Hello, all - Here is the story from The Day:
The Art of Community Service
Local painter launches Art for Animals
Carrie Jacobson felt inspired by President Barack Obama's inaugural call
to perform more community service, but she was not excited by the
prospect of stuffing envelopes or ringing doorbells.
In lieu of canvassing, she paints canvasses.
Jacobson, of Gales Ferry, helped launch the Art for Animals project last
month. It aims to help both shelters and artists. Artists paint animals
from their local shelters and then donate the paintings to the shelter.
Jacobson's explanatory flier lists a number of ways shelters might
choose to use the portraits, including selling them for profit, gifting
them to whoever adopts the animal, or giving them as rewards for
The project is "so simple and uncomplicated," Jacobson said. "You make a
painting and give it to a shelter. That's it."
The project's blog, artforshelteranimals.blogspot.
two other project founders, women from California and New Jersey. They
connected through the Internet.
During a recent session, Jacobson reached a paint-stained hand into a
shopping bag, pulling out a small canvass with a a bright blue and
yellow rendering of a dog with piercing, intelligent eyes. She can
complete a painting in less than a half hour, though they take days to
dry. Jacobson's style is abstract, but she captures the breed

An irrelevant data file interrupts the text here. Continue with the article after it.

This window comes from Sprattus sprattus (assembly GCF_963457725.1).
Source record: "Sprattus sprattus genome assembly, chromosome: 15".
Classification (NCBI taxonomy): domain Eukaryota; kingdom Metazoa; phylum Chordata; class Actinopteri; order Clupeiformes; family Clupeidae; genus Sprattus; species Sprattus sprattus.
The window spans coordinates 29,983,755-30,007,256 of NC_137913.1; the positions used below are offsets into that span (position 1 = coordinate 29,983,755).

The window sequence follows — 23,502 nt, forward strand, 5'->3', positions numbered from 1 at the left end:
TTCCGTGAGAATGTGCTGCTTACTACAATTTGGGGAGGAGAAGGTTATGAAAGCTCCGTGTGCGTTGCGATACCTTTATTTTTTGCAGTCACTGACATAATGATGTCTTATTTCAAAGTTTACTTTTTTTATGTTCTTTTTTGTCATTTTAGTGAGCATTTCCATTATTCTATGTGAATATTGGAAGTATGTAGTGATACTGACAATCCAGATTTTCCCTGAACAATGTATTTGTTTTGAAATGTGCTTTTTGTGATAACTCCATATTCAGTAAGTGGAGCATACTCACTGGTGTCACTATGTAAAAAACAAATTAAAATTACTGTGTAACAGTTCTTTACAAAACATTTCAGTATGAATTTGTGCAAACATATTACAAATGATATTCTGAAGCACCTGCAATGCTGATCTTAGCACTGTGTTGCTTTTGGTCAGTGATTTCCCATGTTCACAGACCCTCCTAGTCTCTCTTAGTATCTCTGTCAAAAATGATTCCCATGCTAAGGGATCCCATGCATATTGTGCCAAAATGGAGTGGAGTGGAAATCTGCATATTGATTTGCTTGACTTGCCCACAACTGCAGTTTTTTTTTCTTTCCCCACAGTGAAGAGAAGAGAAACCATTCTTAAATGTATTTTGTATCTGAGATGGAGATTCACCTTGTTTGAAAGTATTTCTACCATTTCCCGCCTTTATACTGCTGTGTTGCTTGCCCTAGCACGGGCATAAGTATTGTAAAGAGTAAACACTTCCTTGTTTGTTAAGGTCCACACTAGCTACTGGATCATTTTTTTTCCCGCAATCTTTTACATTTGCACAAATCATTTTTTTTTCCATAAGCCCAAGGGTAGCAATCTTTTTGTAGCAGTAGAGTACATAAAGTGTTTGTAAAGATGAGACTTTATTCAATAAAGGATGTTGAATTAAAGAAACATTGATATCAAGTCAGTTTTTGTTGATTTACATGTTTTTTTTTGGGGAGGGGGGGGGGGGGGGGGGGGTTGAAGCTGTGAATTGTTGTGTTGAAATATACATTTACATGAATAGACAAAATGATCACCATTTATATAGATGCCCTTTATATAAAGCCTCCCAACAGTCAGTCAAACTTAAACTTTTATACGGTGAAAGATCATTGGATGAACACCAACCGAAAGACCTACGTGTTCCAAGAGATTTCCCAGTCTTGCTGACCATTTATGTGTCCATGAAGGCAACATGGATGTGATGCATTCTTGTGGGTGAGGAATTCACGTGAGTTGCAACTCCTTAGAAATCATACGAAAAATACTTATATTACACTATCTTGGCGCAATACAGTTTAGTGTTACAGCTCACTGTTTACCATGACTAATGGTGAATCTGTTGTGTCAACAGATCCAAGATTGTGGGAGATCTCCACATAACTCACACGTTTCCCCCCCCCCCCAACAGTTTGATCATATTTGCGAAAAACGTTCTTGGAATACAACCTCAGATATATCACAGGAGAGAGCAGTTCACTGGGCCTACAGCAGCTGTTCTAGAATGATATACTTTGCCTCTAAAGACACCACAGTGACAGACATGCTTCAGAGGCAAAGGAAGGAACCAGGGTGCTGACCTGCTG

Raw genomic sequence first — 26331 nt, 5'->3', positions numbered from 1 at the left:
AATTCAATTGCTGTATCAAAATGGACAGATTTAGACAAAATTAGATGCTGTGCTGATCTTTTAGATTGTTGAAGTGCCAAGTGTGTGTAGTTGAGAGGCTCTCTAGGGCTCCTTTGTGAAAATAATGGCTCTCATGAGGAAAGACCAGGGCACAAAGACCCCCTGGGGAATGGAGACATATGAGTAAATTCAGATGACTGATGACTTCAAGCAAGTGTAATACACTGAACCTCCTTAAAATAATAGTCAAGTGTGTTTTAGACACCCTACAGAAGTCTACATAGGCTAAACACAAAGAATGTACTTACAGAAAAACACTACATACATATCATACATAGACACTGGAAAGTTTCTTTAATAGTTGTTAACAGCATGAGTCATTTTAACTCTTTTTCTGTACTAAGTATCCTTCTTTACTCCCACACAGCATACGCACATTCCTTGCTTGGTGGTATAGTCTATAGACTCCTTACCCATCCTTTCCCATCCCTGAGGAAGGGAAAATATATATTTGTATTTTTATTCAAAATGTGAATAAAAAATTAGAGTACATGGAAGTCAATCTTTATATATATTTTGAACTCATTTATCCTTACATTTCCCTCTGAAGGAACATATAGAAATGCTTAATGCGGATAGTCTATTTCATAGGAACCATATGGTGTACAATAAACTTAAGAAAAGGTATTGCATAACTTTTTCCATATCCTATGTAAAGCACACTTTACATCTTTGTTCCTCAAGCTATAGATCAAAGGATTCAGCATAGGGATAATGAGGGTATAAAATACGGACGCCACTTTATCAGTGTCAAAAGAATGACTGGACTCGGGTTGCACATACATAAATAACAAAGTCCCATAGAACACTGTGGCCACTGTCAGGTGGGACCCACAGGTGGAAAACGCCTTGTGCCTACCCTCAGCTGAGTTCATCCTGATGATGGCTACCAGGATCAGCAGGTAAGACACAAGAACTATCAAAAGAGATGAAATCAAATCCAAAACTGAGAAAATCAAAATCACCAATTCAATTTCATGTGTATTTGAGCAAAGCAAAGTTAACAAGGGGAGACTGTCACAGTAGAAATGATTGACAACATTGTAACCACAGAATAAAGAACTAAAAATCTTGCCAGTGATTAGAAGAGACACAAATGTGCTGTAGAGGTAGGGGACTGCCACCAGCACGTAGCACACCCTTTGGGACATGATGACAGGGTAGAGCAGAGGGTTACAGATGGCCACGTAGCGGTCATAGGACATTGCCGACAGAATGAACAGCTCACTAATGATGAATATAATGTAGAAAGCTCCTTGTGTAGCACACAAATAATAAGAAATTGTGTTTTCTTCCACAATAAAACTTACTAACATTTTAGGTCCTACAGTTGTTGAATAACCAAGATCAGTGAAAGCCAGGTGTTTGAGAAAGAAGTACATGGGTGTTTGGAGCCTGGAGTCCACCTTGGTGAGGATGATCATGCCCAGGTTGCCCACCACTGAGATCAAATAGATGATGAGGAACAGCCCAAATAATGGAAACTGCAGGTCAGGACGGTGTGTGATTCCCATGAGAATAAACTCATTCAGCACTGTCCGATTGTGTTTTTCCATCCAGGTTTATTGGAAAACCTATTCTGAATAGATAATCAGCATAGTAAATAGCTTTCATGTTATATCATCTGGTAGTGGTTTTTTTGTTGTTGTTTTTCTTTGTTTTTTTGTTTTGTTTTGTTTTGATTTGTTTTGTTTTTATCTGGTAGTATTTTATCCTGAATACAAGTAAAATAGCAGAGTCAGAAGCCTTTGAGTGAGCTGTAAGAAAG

characteristics and the spunk of her subjects. She aims to capture their
moods, and "the space that the animal takes up," she said.
Jacobson began painting after her mother died three years ago and she
had a sudden, random urge to paint portraits of her dogs. Though she
never painted before, she set up some supplies in her mother's New
London home and did just that.
"I uncovered this sort of freakish ability to paint dogs," she said.
That painting, which is four feet long, hangs in her living room. She
began taking art classes and fell in love with plein air painting, where
the artist works outside in front of whatever she's painting.
When she left her journalism job last summer, she planned to paint
landscapes full time. But some Internet browsing led her to the idea of
painting animals to benefit shelters, and the project quickly coalesced.
Jacobson has already donated two paintings each to Ledyard, Waterford,
and Westerly's animal control facilities.
"My heart really goes out to the old [animals] and the ones who are
going to be really difficult to adopt," she said.
About 10 painters from around the world have thus far contributed 30
paintings to the project. Many find photos of animals in shelters near
their homes using petfinder.com.
The Ledyard animal control paintings depict a pit bull and a beagle who
have since been adopted. Animal control officer Kimlyn Marshall said she
plans to give the beagle painting to the dog's former owner, who moved
into a nursing home. She said she hopes to give any future paintings to
adopters with their new pets and to encourage a donation to Ledyard's
animal control in return for the artwork.
"Seeing the animals in their paintings from a different perspective
might help their adoption," Marshall said.
"With budgets the way they are and people feeling the way they do about
animals...it's kind of a unique idea," she said. "We'll see how it